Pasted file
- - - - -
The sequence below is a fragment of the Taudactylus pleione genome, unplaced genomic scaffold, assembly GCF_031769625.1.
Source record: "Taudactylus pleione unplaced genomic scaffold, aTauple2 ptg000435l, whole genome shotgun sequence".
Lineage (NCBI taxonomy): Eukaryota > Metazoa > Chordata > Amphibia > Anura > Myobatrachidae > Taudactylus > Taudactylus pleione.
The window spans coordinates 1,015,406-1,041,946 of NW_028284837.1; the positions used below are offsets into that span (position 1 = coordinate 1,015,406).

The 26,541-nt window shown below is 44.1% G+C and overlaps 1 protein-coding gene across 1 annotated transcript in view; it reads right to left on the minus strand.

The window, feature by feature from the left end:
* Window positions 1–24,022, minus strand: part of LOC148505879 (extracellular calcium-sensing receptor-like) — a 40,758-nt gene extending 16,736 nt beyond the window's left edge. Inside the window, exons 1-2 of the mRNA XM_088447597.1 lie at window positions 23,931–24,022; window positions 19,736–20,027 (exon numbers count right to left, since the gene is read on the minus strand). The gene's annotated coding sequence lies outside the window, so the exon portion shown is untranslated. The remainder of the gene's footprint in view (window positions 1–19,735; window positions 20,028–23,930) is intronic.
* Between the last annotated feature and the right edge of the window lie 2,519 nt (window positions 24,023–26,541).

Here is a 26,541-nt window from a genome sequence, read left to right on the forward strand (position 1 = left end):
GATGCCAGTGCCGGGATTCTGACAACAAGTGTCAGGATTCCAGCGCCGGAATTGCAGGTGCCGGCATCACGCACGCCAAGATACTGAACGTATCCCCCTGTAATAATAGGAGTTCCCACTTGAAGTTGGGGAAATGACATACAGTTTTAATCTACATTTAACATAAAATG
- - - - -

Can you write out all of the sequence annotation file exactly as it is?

The sequence below is a fragment of the Taudactylus pleione genome, unplaced genomic scaffold, assembly GCF_031769625.1.
Source record: "Taudactylus pleione unplaced genomic scaffold, aTauple2 ptg000435l, whole genome shotgun sequence".
Lineage (NCBI taxonomy): Eukaryota > Metazoa > Chordata > Amphibia > Anura > Myobatrachidae > Taudactylus > Taudactylus pleione.
The window spans coordinates 1,015,406-1,041,946 of NW_028284837.1; the positions used below are offsets into that span (position 1 = coordinate 1,015,406).

The 26,541-nt window shown below is 44.1% G+C and overlaps 1 protein-coding gene across 1 annotated transcript in view; it reads right to left on the minus strand.

The window, feature by feature from the left end:
* Window positions 1–24,022, minus strand: part of LOC148505879 (extracellular calcium-sensing receptor-like) — a 40,758-nt gene extending 16,736 nt beyond the window's left edge. Inside the window, exons 1-2 of the mRNA XM_088447597.1 lie at window positions 23,931–24,022; window positions 19,736–20,027 (exon numbers count right to left, since the gene is read on the minus strand). The gene's annotated coding sequence lies outside the window, so the exon portion shown is untranslated. The remainder of the gene's footprint in view (window positions 1–19,735; window positions 20,028–23,930) is intronic.
* Between the last annotated feature and the right edge of the window lie 2,519 nt (window positions 24,023–26,541).

Here is a 26,541-nt window from a genome sequence, read left to right on the forward strand (position 1 = left end):
GATGCCAGTGCCGGGATTCTGACAACAAGTGTCAGGATTCCAGCGCCGGAATTGCAGGTGCCGGCATCACGCACGCCAAGATACTGAACGTATCCCCCTGTAATAATAGGAGTTCCCACTTGAAGTTGGGGAAATGACATACAGTTTTAATCTACATTTAACATAAAATG